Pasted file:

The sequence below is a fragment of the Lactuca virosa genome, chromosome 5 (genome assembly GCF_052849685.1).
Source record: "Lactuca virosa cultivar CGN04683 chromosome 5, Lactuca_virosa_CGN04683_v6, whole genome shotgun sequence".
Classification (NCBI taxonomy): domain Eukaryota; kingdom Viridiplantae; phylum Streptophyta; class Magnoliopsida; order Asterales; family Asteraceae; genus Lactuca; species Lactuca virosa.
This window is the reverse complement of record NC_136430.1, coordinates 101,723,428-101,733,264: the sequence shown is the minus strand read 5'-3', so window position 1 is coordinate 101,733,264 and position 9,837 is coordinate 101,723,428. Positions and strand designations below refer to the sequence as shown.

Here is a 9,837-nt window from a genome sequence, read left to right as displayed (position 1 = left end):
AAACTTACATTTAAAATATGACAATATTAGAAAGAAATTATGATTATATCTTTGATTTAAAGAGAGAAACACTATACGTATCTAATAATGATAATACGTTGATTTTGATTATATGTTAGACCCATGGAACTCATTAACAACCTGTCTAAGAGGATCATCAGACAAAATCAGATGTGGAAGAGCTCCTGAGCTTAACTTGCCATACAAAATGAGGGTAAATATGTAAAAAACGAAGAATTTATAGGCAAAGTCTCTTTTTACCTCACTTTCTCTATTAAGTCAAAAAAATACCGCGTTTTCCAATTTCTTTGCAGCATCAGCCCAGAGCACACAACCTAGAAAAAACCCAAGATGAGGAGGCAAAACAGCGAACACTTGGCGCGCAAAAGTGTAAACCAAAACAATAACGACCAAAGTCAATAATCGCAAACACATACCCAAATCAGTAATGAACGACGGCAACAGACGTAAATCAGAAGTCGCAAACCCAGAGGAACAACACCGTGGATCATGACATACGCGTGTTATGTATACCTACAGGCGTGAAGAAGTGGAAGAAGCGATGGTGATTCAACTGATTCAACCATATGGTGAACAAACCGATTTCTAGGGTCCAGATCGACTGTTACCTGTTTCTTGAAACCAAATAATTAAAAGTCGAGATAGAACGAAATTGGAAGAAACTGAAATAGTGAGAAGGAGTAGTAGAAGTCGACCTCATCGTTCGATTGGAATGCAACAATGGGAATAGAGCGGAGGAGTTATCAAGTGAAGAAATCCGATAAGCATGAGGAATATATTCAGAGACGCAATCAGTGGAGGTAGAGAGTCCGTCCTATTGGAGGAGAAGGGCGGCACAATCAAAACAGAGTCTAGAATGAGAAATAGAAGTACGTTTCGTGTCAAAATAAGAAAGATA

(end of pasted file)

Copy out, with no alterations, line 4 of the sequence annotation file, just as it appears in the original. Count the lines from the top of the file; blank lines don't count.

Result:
This window is the reverse complement of record NC_136430.1, coordinates 101,723,428-101,733,264: the sequence shown is the minus strand read 5'-3', so window position 1 is coordinate 101,733,264 and position 9,837 is coordinate 101,723,428. Positions and strand designations below refer to the sequence as shown.